PG&E Wins Approval of $105M Wildfire Assistance Fund

Volunteer rescue workers search for human remains in the rubble of homes burned in the Camp Fire in Paradise, Calif., Thursday, Nov. 15, 2018. Dozens of people died in the nation’s deadliest wildfire in a century. (AP Photo/Terry Chea)

SAN FRANCISCO (CN) – A bankruptcy judge approved Pacific Gas and Electric’s plan for a $105 million assistance program for wildfire victims Wednesday, despite objections that the funding falls short of what’s needed to help those most in need.

Robert Julian, a lawyer for wildfire victims, argued the program needs at least $313 million to cover immediate living costs for those who lost homes in wildfires caused by PG&E equipment over the last two years. Anything short of that would create “chaos” and “division among former neighbors” fighting over limited funds, he said.

U.S. Bankruptcy Judge Dennis Montali told Julian that he lacks authority to make PG&E increase the amount it voluntarily agreed to put into the program.

“I have two choices today: approve the plan or disapprove it,” Montali said.

Julian also questioned PG&E’s motives, suggesting the relief fund is merely “an operating expense” that will help buy the company goodwill with state lawmakers and a federal judge overseeing its probation in a criminal case over the 2010 San Bruno pipeline explosion.

“They are not doing this out of the goodness of their heart,” Julian said.

Montali replied that the company’s motives are irrelevant.

“We have people suffering right now for what happened in November,” Montali said, referring to the 2018 Camp Fire that killed 85 people and burned 18,804 buildings. “The faster we can get this process moving, the better.”

The judge also refused to set up the fund in a way that would exempt assistance payments from counting towards wildfire victims’ claims for damages against PG&E.

“If money is paid to a victim, there has to be some credit for it on account of a claim that that victim has,” Montali said.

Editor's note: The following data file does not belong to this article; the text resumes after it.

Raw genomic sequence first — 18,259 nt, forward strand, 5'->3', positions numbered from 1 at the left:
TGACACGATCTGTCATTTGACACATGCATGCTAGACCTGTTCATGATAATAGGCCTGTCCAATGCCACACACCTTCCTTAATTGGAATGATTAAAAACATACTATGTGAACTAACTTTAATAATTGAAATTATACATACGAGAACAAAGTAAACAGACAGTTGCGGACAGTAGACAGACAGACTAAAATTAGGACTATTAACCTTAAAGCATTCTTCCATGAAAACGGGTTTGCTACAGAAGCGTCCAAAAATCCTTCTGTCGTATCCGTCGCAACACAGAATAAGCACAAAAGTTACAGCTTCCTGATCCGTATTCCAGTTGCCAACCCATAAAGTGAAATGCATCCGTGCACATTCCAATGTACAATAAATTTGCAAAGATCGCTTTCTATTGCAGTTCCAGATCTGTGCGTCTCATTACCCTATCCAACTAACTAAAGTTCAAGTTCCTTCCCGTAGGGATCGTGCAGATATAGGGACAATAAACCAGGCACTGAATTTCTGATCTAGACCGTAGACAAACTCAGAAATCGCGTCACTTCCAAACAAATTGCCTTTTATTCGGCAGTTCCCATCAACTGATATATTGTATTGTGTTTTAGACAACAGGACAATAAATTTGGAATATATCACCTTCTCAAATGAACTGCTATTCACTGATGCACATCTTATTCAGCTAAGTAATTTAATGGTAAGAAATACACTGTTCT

The program administrator must also consider insurance payments and federal assistance money when disbursing relief funds to victims. Otherwise, the Federal Emergency Management Agency could seek to claw back money if there is a “duplication of assistance,” Department of Justice lawyer Matthew Troy told the judge.

Montali asked PG&E and the committees representing interested parties in the bankruptcy case to select a program administrator and create guidelines for the program within five days.

PG&E’s new CEO Bill Johnson, who started May 1, said in a statement that the relief program shows the company is committed to helping wildfire victims rebuild and recover.

“We feel strongly that helping these communities in their time of need is the right thing to do and appreciate the court’s decision,” Johnson said in a statement Wednesday.

Also on Wednesday, Montali granted PG&E’s motion to extend the 180-day period in which it is entitled to exclusively propose a plan for reorganizing the company and paying off its debts. However, the judge limited the extension to four months, instead of granting the full six months requested by PG&E.

California Gov. Gavin Newsom had asked the judge to grant no more than a 75-day extension, arguing a longer delay would “send the wrong message” by allowing PG&E to “continue a business-as-usual approach” with no accountability. Dragging out the bankruptcy case would benefit PG&E shareholders to the determinant of wildfire victims, Newsom’s lawyers wrote in an opposition brief to the court.

PG&E said it needed the extension because state lawmakers could pass new laws later this year that will affect its future wildfire liability and decisions about reorganization and paying off debts.

Montali extended the exclusivity period until Sept. 28, adding he will reconsider that decision if other groups come forward with a viable reorganization plan for PG&E.

Last week, state fire investigators faulted PG&E’s power equipment as the cause of last year’s deadly Camp Fire that burned more than 18,000 buildings and decimated the town of Paradise.

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